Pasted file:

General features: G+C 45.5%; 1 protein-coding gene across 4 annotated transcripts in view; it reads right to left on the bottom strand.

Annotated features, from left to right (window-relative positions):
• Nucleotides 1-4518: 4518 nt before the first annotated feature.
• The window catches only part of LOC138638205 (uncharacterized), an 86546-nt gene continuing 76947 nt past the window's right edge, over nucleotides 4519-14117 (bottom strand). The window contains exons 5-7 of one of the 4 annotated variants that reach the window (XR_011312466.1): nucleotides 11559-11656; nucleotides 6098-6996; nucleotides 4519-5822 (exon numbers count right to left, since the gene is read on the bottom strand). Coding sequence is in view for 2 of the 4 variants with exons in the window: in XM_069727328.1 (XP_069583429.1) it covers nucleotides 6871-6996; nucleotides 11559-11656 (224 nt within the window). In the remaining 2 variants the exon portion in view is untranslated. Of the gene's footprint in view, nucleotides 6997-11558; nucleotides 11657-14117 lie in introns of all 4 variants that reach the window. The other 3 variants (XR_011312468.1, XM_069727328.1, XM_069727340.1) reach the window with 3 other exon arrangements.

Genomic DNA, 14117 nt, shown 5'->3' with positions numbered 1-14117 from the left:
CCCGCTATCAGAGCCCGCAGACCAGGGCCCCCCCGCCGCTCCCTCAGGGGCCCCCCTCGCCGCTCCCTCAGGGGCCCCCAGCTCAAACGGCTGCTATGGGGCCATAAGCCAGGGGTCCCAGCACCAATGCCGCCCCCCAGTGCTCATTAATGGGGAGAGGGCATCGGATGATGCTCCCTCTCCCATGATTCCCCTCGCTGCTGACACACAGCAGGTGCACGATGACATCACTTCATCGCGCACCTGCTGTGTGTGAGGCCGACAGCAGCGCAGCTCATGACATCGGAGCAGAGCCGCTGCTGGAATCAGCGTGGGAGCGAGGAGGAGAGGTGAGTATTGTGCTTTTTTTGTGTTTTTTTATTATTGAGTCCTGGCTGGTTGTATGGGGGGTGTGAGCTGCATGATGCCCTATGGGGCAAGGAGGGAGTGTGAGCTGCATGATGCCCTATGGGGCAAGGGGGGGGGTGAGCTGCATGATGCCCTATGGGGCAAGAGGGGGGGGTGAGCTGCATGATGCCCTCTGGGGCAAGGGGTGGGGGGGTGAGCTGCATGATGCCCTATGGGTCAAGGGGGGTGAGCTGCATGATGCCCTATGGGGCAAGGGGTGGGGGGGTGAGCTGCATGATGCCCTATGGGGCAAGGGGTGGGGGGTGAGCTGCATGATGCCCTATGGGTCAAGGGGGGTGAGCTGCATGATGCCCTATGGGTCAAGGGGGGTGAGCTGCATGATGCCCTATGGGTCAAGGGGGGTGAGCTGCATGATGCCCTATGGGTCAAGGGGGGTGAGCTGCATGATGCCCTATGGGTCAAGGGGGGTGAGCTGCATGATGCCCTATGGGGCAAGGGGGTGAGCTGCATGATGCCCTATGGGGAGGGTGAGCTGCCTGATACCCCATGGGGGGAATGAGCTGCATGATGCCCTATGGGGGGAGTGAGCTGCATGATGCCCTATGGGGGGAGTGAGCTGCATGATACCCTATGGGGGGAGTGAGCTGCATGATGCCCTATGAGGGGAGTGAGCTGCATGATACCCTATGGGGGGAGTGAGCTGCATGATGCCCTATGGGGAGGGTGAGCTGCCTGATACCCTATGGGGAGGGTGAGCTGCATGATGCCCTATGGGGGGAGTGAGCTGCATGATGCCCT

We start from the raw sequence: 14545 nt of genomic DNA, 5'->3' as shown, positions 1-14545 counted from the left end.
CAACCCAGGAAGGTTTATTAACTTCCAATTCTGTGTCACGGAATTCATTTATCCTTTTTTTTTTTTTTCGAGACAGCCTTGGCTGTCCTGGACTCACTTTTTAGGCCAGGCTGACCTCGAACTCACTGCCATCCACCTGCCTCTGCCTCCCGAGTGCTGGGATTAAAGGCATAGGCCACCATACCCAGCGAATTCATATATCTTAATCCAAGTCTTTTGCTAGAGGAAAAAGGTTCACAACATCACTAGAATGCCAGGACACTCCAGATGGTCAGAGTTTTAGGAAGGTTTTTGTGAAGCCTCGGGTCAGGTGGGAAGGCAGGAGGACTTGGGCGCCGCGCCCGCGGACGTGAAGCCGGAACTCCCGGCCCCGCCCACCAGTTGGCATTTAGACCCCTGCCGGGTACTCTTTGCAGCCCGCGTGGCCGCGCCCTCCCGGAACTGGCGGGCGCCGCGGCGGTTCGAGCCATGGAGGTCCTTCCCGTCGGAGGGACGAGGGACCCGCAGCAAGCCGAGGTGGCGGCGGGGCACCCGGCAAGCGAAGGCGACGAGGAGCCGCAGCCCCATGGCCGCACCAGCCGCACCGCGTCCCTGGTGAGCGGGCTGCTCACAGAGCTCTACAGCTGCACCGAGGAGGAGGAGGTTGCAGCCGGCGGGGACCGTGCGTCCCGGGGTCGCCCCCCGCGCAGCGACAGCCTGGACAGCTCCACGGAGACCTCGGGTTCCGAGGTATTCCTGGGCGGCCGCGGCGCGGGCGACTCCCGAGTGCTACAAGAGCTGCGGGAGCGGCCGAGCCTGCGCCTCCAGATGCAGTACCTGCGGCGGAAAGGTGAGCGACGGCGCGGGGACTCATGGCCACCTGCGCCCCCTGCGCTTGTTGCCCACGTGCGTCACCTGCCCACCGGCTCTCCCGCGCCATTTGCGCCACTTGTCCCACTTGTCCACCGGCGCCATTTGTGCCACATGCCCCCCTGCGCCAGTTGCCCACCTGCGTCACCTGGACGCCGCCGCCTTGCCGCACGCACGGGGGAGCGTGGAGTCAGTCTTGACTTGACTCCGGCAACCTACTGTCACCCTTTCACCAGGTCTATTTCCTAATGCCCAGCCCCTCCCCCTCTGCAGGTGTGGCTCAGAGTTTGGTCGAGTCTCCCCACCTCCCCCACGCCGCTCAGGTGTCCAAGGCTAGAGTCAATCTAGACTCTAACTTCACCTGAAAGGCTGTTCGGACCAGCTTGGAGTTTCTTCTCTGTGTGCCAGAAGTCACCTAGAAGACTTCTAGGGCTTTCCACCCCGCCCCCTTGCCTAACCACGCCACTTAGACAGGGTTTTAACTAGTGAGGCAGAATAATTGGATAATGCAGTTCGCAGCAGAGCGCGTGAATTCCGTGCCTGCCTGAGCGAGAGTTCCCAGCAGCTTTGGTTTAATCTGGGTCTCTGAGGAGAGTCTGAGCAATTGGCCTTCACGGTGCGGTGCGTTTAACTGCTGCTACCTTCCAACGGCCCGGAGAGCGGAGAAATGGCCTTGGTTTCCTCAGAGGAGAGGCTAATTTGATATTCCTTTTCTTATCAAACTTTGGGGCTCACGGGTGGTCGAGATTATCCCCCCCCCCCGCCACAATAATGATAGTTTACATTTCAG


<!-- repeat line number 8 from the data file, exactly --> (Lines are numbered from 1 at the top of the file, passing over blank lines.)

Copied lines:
CAACCCAGGAAGGTTTATTAACTTCCAATTCTGTGTCACGGAATTCATTTATCCTTTTTTTTTTTTTTCGAGACAGCCTTGGCTGTCCTGGACTCACTTTTTAGGCCAGGCTGACCTCGAACTCACTGCCATCCACCTGCCTCTGCCTCCCGAGTGCTGGGATTAAAGGCATAGGCCACCATACCCAGCGAATTCATATATCTTAATCCAAGTCTTTTGCTAGAGGAAAAAGGTTCACAACATCACTAGAATGCCAGGACACTCCAGATGGTCAGAGTTTTAGGAAGGTTTTTGTGAAGCCTCGGGTCAGGTGGGAAGGCAGGAGGACTTGGGCGCCGCGCCCGCGGACGTGAAGCCGGAACTCCCGGCCCCGCCCACCAGTTGGCATTTAGACCCCTGCCGGGTACTCTTTGCAGCCCGCGTGGCCGCGCCCTCCCGGAACTGGCGGGCGCCGCGGCGGTTCGAGCCATGGAGGTCCTTCCCGTCGGAGGGACGAGGGACCCGCAGCAAGCCGAGGTGGCGGCGGGGCACCCGGCAAGCGAAGGCGACGAGGAGCCGCAGCCCCATGGCCGCACCAGCCGCACCGCGTCCCTGGTGAGCGGGCTGCTCACAGAGCTCTACAGCTGCACCGAGGAGGAGGAGGTTGCAGCCGGCGGGGACCGTGCGTCCCGGGGTCGCCCCCCGCGCAGCGACAGCCTGGACAGCTCCACGGAGACCTCGGGTTCCGAGGTATTCCTGGGCGGCCGCGGCGCGGGCGACTCCCGAGTGCTACAAGAGCTGCGGGAGCGGCCGAGCCTGCGCCTCCAGATGCAGTACCTGCGGCGGAAAGGTGAGCGACGGCGCGGGGACTCATGGCCACCTGCGCCCCCTGCGCTTGTTGCCCACGTGCGTCACCTGCCCACCGGCTCTCCCGCGCCATTTGCGCCACTTGTCCCACTTGTCCACCGGCGCCATTTGTGCCACATGCCCCCCTGCGCCAGTTGCCCACCTGCGTCACCTGGACGCCGCCGCCTTGCCGCACGCACGGGGGAGCGTGGAGTCAGTCTTGACTTGACTCCGGCAACCTACTGTCACCCTTTCACCAGGTCTATTTCCTAATGCCCAGCCCCTCCCCCTCTGCAGGTGTGGCTCAGAGTTTGGTCGAGTCTCCCCACCTCCCCCACGCCGCTCAGGTGTCCAAGGCTAGAGTCAATCTAGACTCTAACTTCACCTGAAAGGCTGTTCGGACCAGCTTGGAGTTTCTTCTCTGTGTGCCAGAAGTCACCTAGAAGACTTCTAGGGCTTTCCACCCCGCCCCCTTGCCTAACCACGCCACTTAGACAGGGTTTTAACTAGTGAGGCAGAATAATTGGATAATGCAGTTCGCAGCAGAGCGCGTGAATTCCGTGCCTGCCTGAGCGAGAGTTCCCAGCAGCTTTGGTTTAATCTGGGTCTCTGAGGAGAGTCTGAGCAATTGGCCTTCACGGTGCGGTGCGTTTAACTGCTGCTACCTTCCAACGGCCCGGAGAGCGGAGAAATGGCCTTGGTTTCCTCAGAGGAGAGGCTAATTTGATATTCCTTTTCTTATCAAACTTTGGGGCTCACGGGTGGTCGAGATTATCCCCCCCCCCCGCCACAATAATGATAGTTTACATTTCAG